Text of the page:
Interesting that you point to the prokaryotic cell. Simply stated, prokaryotes are molecules surrounded by a membrane and cell wall. An evolutionary example of early life.
You seem to be saying that death is important because it motivates us to stay alive. I'm not sure if the "survival instinct" is a result of the fear of death. If we look at the prokaryote cell, its doesn't have a central nervous system, it doesn't even have sexual reproductive capabilities. It certainly does not crave security and permanency yet it displays an "instinct for survival". This is evident in its ability to perform photosynthesis, as in... nourish itself in order to survive. In some cases prokaryotes are mobile... able to maintain survival by moving away from or toward stimulus it either wants or rejects by way of flagella that evolved into the cell wall of some of these cells. But I highly doubt the prokaryote is aware of "death" as a "threat" to its survival. It has somehow, naturally developed a propensity to survive.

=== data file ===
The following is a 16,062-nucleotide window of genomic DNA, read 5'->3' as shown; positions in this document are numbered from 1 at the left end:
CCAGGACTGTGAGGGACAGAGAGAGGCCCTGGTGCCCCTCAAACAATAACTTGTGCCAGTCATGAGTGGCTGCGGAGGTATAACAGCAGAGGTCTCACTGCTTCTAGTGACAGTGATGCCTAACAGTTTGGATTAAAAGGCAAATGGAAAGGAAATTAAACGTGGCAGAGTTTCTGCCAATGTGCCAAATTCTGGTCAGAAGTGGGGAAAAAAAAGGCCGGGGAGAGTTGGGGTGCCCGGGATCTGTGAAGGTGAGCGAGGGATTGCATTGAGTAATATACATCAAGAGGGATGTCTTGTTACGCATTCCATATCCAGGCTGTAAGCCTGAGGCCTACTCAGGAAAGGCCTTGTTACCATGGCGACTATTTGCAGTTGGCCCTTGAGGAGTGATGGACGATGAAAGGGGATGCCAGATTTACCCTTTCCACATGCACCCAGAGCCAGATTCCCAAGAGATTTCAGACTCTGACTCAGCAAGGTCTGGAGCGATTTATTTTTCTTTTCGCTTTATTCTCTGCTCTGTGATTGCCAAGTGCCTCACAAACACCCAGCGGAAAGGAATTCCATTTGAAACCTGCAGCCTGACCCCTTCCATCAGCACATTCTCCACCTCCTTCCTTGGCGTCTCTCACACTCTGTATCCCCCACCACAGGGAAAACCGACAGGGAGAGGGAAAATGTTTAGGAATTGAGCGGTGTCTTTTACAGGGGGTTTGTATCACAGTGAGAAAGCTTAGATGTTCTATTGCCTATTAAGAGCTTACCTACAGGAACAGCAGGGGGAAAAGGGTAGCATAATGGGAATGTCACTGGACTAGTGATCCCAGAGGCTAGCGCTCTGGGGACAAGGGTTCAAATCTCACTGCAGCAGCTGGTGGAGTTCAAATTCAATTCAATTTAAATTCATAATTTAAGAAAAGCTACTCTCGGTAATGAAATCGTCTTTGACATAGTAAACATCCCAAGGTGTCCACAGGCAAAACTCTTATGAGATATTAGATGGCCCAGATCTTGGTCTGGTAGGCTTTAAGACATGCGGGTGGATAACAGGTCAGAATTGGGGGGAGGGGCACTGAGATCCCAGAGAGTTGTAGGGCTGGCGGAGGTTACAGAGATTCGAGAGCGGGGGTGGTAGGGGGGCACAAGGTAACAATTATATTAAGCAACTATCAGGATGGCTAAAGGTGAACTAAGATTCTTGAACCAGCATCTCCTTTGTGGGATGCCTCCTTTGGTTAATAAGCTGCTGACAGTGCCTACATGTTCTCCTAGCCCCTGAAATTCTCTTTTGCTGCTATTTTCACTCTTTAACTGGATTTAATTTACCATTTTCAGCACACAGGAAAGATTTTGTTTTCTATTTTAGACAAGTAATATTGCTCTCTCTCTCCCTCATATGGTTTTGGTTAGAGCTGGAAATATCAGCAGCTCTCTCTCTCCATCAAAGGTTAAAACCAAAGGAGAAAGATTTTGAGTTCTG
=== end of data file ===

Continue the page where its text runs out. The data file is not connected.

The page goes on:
It would be an interesting excercise to try and trace back to the origin of the "survival instinct". Is it a universal phenomenon? Does it apply to both living and non-living entities? Is what we see as the "survival instinct" a reflection of the tendancy for all phenomena to... "survive"?